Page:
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Drugs_trafficking by possession and transportation_evidence of transportation_sufficiency
There was sufficient evidence to support a conviction for trafficking in marijuana by
transportation where defendant at arrived at a meeting in a car belonging to an informant and
driven by a third party with about fifteen pounds of marijuana in the trunk. There was evidence
that defendant supplied the marijuana and he did not contest the finding that he had possession
when arrested. It would be illogical to conclude that defendant was guilty of possession but was
not personally involved in transporting the marijuana.
Attorney General Roy Cooper, by Special Deputy Attorney
General Richard E. Slipsky, for the State.
Amos Granger Tyndall for defendant.
MARTIN, Chief Judge.
Defendant was convicted by a jury of trafficking in marijuana by possession and trafficking in marijuana by transportation. He appeals from judgments sentencing him to consecutive terms of imprisonment for twenty-five to thirty months.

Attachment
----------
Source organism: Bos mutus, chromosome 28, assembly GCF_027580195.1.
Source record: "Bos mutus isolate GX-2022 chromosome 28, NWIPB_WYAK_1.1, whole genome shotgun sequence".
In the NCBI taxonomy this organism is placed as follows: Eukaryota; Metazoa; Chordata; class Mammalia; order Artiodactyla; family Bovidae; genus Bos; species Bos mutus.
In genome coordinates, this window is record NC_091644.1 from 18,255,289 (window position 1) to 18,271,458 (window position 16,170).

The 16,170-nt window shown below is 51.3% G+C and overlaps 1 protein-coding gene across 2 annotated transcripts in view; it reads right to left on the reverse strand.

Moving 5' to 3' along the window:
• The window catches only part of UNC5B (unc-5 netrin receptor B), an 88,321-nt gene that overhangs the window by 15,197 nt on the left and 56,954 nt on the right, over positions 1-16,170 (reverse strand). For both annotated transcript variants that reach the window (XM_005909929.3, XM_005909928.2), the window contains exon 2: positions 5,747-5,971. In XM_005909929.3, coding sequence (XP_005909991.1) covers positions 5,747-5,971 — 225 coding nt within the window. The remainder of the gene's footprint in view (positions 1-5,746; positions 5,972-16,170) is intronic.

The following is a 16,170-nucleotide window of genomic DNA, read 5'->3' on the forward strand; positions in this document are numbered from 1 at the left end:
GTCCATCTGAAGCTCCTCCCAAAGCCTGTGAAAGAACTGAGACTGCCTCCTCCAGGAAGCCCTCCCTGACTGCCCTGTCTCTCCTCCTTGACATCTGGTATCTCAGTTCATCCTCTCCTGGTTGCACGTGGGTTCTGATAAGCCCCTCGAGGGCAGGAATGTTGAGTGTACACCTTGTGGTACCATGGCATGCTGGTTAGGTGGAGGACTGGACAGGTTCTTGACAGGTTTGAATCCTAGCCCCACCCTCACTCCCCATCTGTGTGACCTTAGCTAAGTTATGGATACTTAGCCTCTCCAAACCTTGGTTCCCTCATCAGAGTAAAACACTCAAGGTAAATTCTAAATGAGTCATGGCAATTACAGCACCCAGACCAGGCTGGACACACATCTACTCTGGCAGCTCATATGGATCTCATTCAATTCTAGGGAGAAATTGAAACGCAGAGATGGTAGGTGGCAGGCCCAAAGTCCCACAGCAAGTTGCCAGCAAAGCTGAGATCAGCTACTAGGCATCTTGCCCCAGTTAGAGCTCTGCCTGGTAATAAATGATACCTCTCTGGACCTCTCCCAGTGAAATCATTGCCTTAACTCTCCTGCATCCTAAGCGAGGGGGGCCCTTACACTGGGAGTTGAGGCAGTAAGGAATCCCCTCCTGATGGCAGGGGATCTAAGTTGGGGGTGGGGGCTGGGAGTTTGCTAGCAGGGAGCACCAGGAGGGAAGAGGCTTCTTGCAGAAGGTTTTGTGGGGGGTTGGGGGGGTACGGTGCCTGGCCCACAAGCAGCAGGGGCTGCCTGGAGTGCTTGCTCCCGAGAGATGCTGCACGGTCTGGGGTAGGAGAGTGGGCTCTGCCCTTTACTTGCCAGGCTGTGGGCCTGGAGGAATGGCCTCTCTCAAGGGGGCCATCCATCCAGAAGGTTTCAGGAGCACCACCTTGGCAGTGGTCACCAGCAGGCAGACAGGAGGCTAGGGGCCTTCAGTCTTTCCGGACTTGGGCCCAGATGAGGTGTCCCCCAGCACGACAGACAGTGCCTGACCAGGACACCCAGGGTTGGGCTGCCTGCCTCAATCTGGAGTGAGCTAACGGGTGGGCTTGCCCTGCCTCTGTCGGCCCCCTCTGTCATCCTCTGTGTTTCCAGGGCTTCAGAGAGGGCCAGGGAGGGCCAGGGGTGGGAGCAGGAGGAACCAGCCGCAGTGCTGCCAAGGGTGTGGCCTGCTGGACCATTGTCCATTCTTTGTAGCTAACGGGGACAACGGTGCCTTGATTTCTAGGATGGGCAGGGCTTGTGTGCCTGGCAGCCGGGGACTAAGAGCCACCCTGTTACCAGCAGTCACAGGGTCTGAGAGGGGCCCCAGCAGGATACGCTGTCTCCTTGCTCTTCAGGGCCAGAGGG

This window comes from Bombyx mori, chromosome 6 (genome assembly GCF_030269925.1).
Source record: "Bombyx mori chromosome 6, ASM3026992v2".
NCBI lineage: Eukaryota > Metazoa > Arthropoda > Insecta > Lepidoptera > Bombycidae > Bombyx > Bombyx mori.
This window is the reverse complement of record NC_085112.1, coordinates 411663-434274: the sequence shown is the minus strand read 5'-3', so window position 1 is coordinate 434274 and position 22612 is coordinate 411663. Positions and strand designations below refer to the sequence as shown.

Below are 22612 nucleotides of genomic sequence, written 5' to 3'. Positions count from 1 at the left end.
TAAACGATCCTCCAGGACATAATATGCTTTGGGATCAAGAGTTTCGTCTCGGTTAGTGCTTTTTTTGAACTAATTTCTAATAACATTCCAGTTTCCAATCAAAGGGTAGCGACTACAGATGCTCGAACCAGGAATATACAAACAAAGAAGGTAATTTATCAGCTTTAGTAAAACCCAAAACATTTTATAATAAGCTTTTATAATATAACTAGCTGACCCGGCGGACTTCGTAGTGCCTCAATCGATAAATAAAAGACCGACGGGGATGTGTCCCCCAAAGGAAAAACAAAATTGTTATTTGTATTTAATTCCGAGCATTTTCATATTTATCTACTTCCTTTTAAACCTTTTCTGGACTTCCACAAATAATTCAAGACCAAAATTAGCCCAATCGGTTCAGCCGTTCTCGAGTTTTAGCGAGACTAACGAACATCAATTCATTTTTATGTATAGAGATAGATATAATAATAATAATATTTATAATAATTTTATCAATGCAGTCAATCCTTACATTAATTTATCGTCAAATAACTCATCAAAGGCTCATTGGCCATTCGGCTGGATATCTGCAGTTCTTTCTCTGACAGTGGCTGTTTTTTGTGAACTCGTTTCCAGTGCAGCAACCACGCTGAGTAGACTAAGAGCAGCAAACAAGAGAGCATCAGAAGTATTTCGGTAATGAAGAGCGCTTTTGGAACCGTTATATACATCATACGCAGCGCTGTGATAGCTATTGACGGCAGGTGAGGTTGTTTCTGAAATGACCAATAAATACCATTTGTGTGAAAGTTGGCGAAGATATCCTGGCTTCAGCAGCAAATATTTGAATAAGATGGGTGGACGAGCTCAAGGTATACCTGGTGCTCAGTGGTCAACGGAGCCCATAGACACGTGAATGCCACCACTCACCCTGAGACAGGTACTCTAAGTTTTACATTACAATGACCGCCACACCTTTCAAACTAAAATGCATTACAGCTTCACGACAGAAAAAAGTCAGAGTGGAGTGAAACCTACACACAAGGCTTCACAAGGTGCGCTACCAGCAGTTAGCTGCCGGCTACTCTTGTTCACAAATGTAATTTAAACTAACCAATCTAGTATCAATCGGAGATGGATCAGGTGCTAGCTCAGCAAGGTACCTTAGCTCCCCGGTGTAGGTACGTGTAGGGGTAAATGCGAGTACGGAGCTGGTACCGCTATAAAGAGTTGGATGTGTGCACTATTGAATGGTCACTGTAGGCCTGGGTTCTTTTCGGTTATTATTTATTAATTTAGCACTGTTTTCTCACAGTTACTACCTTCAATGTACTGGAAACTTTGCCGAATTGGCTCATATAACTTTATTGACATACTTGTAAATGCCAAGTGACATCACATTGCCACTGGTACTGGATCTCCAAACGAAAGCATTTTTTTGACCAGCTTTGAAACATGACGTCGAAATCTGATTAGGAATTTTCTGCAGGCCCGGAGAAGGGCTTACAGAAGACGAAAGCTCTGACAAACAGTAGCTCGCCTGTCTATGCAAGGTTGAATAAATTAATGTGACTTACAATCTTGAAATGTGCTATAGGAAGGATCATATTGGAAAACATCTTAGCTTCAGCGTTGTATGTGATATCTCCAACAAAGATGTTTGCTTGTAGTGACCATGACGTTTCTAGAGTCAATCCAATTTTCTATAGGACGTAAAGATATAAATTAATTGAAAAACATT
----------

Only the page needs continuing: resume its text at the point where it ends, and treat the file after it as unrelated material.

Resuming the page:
The State's evidence at trial showed that police arrested defendant during an undercover drug purchase on 16 June 2005. Police arranged the undercover drug purchase with the help of informant Dworsky Perry, who had been arrested on drug charges prior to 16 June 2005. Perry told police he had a supplier who could get approximately fifteen pounds of marijuana. Perry called a middle man named Oscar Campos who contacted defendant and askedhim to produce fifteen pounds of marijuana. Defendant agreed to meet Campos to sell marijuana to Perry. Police wired Perry with audio equipment and set up surveillance in the parking lot of a shopping center. Defendant and Campos arrived at the shopping center in Perry's car, a Cadillac which Perry had provided to Campos to pick up defendant. Perry got in the Cadillac and police listened to the conversation between Campos, Perry, and defendant via the electronic bug on Perry. Police arrested defendant when Perry opened the trunk of the Cadillac, a prearranged signal that marijuana was in the car. Police confiscated approximately fifteen pounds of marijuana from the trunk of the Cadillac.
Two police officers testified at trial that they interviewed defendant after his arrest and defendant admitted to the following: he knew Campos; Campos contacted him on behalf of someone who wanted fifteen pounds of marijuana; he agreed to broker the deal; he was supposed to meet Campos in Raleigh to pick up the money; he had gotten the marijuana from Burlington; he had a drug connection through his uncle and he obtained the seized marijuana through such connection; and he had sold drugs in the past. Defendant testified he was looking for a construction job when he arrived at the shopping center with Campos, denied any knowledge of the seized marijuana, and denied selling drugs in the past.